Creating a more inclusive education system begins with bringing greater diversity into disciplines.
At Missouri State University, the Missouri Louis Stokes Alliances for Minority Participation (MoLSAMP) program supports the development of underrepresented students in STEM disciplines.
The program recently received renewed funding from the National Science Foundation (NSF) to aid in its efforts.
Dr. Tayo Obafemi-Ajayi, assistant professor of electrical engineering at Missouri State, serves as site coordinator of the program.
Fostering research of underrepresent students
Since starting in January 2019, the MSU MoLSAMP program has supported the research efforts of more than 20 undergraduate research scholars.
These research scholars reflect many underrepresented groups. They include:
- African American.
- American Indian.
- Other Pacific Islander.
Mentorships and professional exposure
MSU MoLSAMP engages students in individualized undergraduate research under the guidance of an advisor. In addition to mentorship, each student in the program receives a $2,000 stipend.
“The specific research students complete depends on their major, grade level and research method,” Obafemi-Ajayi said. “Their tasks often involve drafting literature reviews, coding and completing lab or field work.”
Each student submits a paper covering their work, which they then present at conferences to gain professional exposure. Prior to the pandemic, this included travel to conferences in Washington, D.C.
Students also receive academic advising and a weekly meeting space for connecting with others in the program.
“One of our goals is to increase representation of underrepresented groups in grad school,” Obafemi-Ajayi said. “It’s a big deal for us to have students finish the undergraduate program and do well with their research. It’s even better when they then go on to get a graduate degree.”
One student’s experience
Biology senior Cameron Kirk has been a participant in the program since spring 2020.
He studies everyday laboratory techniques and 3D microscope use under the guidance of Dr. Kyoungtae Kim, associate dean of the College of Natural and Applied Sciences.
“It’s given me a taste of what a research profession is like and the experience I’ll need to run my own lab one day,” Kirk said. “Combining this with an unbeatable research team makes for a tremendous opportunity.”
Become a research scholar today
The First Year Scholars program
Participants in MSU LSAMP must have a minimum of a 3.0 GPA. To help more incoming students meet this requirement, the program started the First Year Scholars program in fall 2020.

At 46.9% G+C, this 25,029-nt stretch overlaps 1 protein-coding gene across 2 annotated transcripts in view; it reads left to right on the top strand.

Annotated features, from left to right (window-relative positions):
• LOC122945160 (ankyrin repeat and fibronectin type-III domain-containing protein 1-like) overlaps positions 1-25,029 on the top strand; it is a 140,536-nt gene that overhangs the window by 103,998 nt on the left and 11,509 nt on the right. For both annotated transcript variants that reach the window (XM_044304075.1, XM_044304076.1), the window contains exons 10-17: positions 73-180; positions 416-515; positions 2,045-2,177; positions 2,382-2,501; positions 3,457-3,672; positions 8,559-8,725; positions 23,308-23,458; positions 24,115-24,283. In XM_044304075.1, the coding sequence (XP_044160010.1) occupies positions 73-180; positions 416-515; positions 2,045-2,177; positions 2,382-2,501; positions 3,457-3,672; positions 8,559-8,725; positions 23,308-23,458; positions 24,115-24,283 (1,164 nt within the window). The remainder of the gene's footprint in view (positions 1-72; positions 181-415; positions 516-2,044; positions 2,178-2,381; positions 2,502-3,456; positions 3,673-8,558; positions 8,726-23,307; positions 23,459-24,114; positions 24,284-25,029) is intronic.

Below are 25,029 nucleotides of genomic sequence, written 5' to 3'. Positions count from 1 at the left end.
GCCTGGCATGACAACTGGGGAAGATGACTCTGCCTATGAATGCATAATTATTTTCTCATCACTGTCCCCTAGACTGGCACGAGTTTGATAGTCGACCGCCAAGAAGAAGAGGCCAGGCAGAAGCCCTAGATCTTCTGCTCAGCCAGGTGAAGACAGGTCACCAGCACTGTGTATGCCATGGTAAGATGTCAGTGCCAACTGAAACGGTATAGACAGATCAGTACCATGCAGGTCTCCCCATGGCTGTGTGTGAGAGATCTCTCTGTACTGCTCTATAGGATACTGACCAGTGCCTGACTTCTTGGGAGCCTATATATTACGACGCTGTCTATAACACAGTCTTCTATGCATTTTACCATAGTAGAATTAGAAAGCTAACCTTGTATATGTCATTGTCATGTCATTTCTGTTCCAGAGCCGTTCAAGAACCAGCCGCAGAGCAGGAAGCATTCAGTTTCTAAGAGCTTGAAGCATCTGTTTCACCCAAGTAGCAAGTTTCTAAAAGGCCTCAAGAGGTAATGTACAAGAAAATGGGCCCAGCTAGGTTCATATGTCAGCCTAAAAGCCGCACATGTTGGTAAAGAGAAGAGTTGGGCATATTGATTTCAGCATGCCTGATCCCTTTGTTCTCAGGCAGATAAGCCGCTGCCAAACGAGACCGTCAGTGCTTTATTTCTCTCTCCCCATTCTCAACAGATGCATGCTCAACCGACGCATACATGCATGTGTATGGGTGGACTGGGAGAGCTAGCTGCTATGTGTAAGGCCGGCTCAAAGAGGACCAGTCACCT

“Many students fall behind academically when they lack proper support. Then, they must leave,” Obafemi-Ajayi said. “First Year Scholars offers students the needed connections.”
Participants in First Years Scholars take part in non-NSF-funded workshops in collaboration with Bears L.E.A.D.
Dr. Kelly Wood, MSU associate provost for student success, and Dola Flake, MSU diversity transition and support coordinator, guide these collaborative efforts.
Participants also attend biweekly meetings and receive peer mentorship. Kirk is among these peer mentors.
“Peer mentoring has taught me to be a more effective leader,” Kirk said. “It also shows first-year students how to have a well-rounded university experience.”
Today’s students, the future’s faculty
Many academic-oriented students later end up in faculty positions.
This means accounting for diversity in the student body can fuel its presence among faculty, Obafemi-Ajayi explains.
“If we don’t support our underrepresented students now, we are unlikely to see their diverse perspectives included among future educators,” she said.
She stresses the importance of MSU LSAMP’s efforts to invest in building commitment among minority students. This can be crucial to helping these students reach future success.
“It’s the core of what we do: keeping students connected to education,” Obafemi-Ajayi said. “We provide opportunities to help them stay, thrive and graduate.”
Transforming STEM education
The MoLSAMP program’s name honors Louis Stokes, a former U.S. Representative.
Stokes became Ohio’s first African American member of Congress. He provided crucial support for civil rights, economic justice and equality during his years of service.
“In support of Stokes’ efforts, the program serves to increase academic retention and graduate rates of underrepresented students,” Obafemi-Ajayi said. “We want them to complete their undergraduate studies and be ready to go into the workforce or graduate school.”
About the NSF grant
The MSU MoLSAMP program will receive approximately $500,000 over a four-year period.
The funding comes as a result of participation in the Missouri LSAMP Alliance.
The alliance unites participating colleges and universities in efforts to increase the number of underrepresented students in STEM disciplines across the state.
Harris-Stowe State University serves as the lead institution of the MO alliance.